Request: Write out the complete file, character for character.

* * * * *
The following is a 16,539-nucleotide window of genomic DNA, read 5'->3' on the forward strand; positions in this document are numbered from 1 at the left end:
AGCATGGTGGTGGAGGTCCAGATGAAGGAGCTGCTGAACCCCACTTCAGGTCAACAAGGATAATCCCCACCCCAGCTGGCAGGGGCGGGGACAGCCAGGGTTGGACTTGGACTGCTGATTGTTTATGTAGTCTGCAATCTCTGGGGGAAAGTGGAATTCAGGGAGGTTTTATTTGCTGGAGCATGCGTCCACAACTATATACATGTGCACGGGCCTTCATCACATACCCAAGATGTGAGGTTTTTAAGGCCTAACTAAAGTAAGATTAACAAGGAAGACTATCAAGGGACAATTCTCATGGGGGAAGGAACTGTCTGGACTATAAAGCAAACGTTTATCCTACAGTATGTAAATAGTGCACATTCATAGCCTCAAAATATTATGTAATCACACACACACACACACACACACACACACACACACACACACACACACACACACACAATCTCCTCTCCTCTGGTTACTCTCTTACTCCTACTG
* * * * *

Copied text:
The following is a 16,539-nucleotide window of genomic DNA, read 5'->3' on the forward strand; positions in this document are numbered from 1 at the left end:
AGCATGGTGGTGGAGGTCCAGATGAAGGAGCTGCTGAACCCCACTTCAGGTCAACAAGGATAATCCCCACCCCAGCTGGCAGGGGCGGGGACAGCCAGGGTTGGACTTGGACTGCTGATTGTTTATGTAGTCTGCAATCTCTGGGGGAAAGTGGAATTCAGGGAGGTTTTATTTGCTGGAGCATGCGTCCACAACTATATACATGTGCACGGGCCTTCATCACATACCCAAGATGTGAGGTTTTTAAGGCCTAACTAAAGTAAGATTAACAAGGAAGACTATCAAGGGACAATTCTCATGGGGGAAGGAACTGTCTGGACTATAAAGCAAACGTTTATCCTACAGTATGTAAATAGTGCACATTCATAGCCTCAAAATATTATGTAATCACACACACACACACACACACACACACACACACACACACACACACACACACACACAATCTCCTCTCCTCTGGTTACTCTCTTACTCCTACTG